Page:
“Last summer, I became an EMT, and I noticed that there was a huge need for better communication between ambulances and hospitals. I also saw this when I was shadowing and observing emergency medicine both here and abroad. There was always a lot of chaos, most often caused by a paper-based system, and I wondered how much it could be improved by technological advancements. So, I got together with my co-founder Mayank — we went to the same high school together in Colorado, and together we made a web application that allows ambulances to communicate with hospitals. 

[Ambulance care personnel] input information that’s necessary for the hospital to know into our program with their personal phones, which eliminates the need for extra infrastructure. By creating a low infrastructure solution, our service can be universally adopted with little extra cost. The hospital will receive the information, and be able to add any information they see fit for the patient’s care. Basically, Mobile-Med will improve patient care for emergency medical situations and reduce how long patients stay at the hospital.”

Mobile-Med Data Solutions
Sai Kaushik Yeturu ’21, Chemistry
Not pictured: Mayank Mishra, University of Pennsylvania ’21


”Back in my country, the only form of abuse that I could recognize was physical abuse. Once in America, I learned through my training as a [Sexual Assault] Peer Educator that violence often begins with emotional and psychological abuse, gradually increasing to violent physical abuse. Through my research, I discovered I was not the only one with a limited definition of abuse. It was such an eye-opener for me, and I started being passionate about the subject.

I have a vision of creating an interactive and fun educational platform that will teach school students ages 6-12 about what I believe is the opposite of abuse: emotional awareness, body safety, and healthy relationships. That’s how ‘Omena’ came about.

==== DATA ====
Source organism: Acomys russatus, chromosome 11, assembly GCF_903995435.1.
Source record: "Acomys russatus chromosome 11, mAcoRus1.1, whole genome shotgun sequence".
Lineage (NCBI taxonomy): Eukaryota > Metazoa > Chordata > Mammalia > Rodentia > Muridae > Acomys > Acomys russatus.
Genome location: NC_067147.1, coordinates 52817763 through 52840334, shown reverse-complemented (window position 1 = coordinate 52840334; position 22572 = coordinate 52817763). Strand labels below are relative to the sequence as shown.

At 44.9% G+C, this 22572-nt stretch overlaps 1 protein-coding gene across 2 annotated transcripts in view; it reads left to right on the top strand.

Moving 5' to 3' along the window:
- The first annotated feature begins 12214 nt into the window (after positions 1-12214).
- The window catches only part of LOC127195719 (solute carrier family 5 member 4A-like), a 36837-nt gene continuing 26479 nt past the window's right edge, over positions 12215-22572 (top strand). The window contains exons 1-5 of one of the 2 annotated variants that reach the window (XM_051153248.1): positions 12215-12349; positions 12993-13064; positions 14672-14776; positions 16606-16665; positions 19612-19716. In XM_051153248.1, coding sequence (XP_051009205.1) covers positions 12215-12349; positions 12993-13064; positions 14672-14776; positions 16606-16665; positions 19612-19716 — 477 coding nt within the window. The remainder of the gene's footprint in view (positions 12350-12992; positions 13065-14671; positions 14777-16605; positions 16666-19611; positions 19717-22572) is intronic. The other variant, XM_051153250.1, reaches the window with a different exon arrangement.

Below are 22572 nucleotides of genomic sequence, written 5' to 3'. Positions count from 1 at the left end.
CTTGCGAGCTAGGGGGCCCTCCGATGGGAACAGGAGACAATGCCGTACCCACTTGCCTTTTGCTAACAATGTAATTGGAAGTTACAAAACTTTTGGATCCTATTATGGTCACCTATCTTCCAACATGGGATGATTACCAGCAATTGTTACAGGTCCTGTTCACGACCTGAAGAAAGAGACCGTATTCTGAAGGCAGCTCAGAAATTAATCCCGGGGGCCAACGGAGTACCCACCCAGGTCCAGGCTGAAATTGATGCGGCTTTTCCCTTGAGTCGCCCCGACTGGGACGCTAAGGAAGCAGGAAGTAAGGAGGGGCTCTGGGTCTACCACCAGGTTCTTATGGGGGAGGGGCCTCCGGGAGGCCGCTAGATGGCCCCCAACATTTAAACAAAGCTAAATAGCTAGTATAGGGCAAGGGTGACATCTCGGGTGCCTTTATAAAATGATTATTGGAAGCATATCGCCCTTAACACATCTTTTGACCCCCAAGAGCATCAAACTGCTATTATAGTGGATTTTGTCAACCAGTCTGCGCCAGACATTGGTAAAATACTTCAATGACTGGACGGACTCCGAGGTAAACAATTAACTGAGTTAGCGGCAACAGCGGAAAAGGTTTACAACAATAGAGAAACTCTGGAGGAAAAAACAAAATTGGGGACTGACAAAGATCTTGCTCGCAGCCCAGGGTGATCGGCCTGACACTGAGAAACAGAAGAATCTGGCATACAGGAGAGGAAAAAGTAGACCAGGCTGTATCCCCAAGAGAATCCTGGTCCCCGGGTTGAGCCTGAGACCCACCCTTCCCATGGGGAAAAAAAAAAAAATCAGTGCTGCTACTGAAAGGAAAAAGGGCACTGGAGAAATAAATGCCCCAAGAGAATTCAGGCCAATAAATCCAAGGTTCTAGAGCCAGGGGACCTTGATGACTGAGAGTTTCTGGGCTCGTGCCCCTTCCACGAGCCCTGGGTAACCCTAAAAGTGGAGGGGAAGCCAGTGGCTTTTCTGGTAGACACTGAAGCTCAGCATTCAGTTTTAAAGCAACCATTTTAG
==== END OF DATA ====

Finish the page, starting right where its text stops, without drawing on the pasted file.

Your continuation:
Omena is a Malagasy pun. ‘Omena’ means to ‘give’ or ‘provide.’ And ‘mena’ means ‘red,’ so in this context, to provide tools and education for students to help them spot red flags ahead of time. Red flags being signs that one is in an unhealthy relationship.

Omena ultimately aims to promote healthier relationships and communities in Madagascar.”

Francesca Raoelison ’22, Business, Entrepreneurship, and Organizations


“At Pillar, we are attempting to build a platform to connect people to causes and charities they care about.

People’s charitable giving, especially when we look at younger generations, is completely disorganized. We give, but we do so reactively – when we see a friend organizing a fundraiser for their birthday or when we get solicited on the street. This leaves us with a scattered sense of our impact on causes around us.

We want to help people to give proactively, so that their giving can reflect their identity. Instead of the money being dispersed randomly, people should be able to distribute their money towards causes and charities that reflect their values, thereby making a real impact on what is important to them.

This all started during freshman year, when we started meeting in the basement of our dorm and brainstorming ideas together. Since then we have cycled through various projects, which have forced us to learn numerous lessons, which we credit for bringing us to where we are now.”

Left: John Bitar ’21, Computer Science
Center: Ben Gershuny ’21, Computer Science
Right: Oscar Newman ’21, Computer Science